Damascus airport to resume flights after Israeli strike

The airport strike marked a major escalation in tensions between Israel and Iran.

By Associated Press

The international airport in Syria’s capital will resume flights after nearly two weeks following an Israeli airstrike that caused serious damage to the facility, state TV reported Wednesday.

The outlet quoted the Transportation Ministry as saying that flights will resume at Damascus International Airport on Thursday adding that all companies “should schedule their arriving and departing flights as of this date.”

According to the Syrian Observatory For Human Rights, a British-based war monitor, the air strike made the main runway unusable and destroyed terminal arrival halls used by Iranian operatives, as well as communication towers, three weapons depots belonging to Hezbollah and other airport infrastructure.

The Observatory also said the destroyed terminals had been designated as VIP areas for Iranian personnel and for storing smuggled missile components.

Israel accused Iran’s Islamic Revolutionary Guards Corps of smuggling missile components to Hezbollah on civilian flights through the Damascus airport.

Israel’s Kan News reported that the smuggled components were intended to convert conventional missiles into precision weapons.

Work has been ongoing since then to repair the damage and flights have been mostly diverted to the international airport in the northern city of Aleppo, Syria’s largest city.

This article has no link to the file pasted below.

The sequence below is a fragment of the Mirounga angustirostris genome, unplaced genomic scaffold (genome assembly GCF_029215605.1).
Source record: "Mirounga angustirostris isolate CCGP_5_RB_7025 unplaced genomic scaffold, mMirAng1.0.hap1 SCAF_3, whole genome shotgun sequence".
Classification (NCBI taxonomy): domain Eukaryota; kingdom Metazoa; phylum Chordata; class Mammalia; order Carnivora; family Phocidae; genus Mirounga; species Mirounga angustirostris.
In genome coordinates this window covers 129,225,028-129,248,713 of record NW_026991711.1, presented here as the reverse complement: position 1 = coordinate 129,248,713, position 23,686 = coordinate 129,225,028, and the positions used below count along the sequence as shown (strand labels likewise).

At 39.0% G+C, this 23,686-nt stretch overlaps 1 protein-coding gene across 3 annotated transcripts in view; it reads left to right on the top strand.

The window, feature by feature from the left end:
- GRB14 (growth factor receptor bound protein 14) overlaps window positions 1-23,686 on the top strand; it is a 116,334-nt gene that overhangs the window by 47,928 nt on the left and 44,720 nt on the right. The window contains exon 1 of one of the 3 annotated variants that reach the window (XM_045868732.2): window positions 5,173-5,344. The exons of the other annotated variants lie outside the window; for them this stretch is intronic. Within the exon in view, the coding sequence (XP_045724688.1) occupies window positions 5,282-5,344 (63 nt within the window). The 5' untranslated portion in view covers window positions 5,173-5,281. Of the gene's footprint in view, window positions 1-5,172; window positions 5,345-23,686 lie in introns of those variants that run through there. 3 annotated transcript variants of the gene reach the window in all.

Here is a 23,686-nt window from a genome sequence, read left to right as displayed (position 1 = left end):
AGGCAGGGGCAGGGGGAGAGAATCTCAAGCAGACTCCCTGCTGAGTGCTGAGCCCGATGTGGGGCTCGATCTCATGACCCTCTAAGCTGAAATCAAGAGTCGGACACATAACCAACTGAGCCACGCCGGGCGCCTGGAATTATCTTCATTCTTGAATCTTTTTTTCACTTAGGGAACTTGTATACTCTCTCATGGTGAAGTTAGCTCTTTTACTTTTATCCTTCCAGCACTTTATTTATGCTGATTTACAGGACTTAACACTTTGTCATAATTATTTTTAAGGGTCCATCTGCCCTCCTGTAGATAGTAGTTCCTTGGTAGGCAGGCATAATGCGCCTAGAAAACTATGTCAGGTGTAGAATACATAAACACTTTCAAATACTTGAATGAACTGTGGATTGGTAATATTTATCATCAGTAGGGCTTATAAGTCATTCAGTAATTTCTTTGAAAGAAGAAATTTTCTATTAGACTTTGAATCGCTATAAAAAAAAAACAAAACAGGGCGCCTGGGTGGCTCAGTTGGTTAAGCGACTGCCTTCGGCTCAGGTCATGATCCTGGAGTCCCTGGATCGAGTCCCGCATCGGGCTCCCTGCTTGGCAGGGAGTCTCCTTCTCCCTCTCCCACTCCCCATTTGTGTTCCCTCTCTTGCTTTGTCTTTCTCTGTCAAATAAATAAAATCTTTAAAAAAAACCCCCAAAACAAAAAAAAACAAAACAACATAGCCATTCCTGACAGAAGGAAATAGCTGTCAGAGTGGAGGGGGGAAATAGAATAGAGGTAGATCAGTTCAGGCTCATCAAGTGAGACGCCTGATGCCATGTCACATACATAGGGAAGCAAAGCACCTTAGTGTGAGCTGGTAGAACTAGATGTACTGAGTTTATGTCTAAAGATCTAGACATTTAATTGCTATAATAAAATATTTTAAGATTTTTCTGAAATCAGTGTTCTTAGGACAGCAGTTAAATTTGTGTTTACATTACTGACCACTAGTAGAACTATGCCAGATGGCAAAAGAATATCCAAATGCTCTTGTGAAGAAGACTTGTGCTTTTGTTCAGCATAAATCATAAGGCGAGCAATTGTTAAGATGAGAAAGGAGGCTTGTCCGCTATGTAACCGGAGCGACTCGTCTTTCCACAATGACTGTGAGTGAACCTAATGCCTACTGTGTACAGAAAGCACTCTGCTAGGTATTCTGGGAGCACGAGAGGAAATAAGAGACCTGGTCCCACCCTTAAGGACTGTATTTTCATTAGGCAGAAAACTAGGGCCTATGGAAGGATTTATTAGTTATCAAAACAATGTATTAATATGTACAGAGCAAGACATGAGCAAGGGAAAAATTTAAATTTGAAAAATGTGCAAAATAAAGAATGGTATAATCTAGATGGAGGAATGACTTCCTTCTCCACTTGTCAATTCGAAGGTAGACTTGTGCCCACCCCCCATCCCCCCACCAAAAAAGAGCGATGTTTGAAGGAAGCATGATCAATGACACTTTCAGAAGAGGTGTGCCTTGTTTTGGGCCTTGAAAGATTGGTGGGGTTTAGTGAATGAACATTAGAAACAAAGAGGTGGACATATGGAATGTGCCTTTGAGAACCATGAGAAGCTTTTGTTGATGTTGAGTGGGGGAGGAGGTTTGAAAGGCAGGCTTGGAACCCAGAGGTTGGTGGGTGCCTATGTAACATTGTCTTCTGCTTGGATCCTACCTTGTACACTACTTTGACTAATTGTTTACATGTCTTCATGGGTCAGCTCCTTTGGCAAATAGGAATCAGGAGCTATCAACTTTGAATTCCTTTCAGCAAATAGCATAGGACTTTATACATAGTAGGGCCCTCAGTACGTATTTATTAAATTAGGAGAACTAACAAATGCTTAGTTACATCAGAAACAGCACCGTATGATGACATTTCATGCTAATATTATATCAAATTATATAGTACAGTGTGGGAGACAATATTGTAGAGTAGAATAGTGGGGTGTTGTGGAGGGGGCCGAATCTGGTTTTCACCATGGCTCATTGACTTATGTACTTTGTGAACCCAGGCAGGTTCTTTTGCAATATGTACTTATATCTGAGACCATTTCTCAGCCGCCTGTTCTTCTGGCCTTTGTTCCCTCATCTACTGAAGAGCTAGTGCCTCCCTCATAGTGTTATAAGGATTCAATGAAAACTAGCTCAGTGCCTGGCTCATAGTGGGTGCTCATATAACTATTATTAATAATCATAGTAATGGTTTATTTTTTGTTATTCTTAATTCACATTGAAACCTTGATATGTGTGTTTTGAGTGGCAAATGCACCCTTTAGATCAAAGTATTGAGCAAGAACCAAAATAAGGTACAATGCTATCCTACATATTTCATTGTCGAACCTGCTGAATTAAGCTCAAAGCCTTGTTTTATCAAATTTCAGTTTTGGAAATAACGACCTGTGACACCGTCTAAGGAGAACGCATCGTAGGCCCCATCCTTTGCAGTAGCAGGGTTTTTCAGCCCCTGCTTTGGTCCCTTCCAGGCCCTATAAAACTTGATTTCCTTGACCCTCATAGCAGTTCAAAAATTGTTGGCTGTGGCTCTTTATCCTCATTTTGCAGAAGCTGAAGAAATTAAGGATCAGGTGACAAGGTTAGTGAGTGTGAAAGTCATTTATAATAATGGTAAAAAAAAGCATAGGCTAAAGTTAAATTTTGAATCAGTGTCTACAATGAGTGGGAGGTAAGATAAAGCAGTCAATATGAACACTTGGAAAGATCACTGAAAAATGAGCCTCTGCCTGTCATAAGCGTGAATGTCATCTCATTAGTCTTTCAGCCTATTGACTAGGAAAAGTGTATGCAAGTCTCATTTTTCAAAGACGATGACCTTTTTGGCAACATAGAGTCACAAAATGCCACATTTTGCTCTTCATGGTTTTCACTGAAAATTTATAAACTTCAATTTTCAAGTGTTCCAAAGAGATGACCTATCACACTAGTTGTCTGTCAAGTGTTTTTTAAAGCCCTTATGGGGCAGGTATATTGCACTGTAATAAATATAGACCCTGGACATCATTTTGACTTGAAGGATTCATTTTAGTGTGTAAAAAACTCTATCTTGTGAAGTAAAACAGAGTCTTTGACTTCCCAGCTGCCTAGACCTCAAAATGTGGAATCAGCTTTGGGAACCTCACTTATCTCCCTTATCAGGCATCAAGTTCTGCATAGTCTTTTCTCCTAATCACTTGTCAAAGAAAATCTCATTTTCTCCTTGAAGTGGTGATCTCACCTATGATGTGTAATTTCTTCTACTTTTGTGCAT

Israel’s military has declined to comment on the Damascus airport airstrike. The facility is located just south of the capital, where Syrian opposition activists say Iran-backed militiamen are active and have arms depots.

Israel has staged hundreds of strikes on targets in Syria over the years but rarely acknowledges or discusses such operations. The airport strike marked a major escalation in Israel’s campaign, further ratcheting up tensions between Israel on one side and Iran and its Lebanese ally, Hezbollah terrorist organization, on the other.

Israel says it targets bases of Iran-allied militias, such as Hezbollah, which has fighters deployed in Syria fighting on the side of President Bashar Assad’s government forces and ships arms believed to be bound for the militias.

World Israel News staff contributed to this report.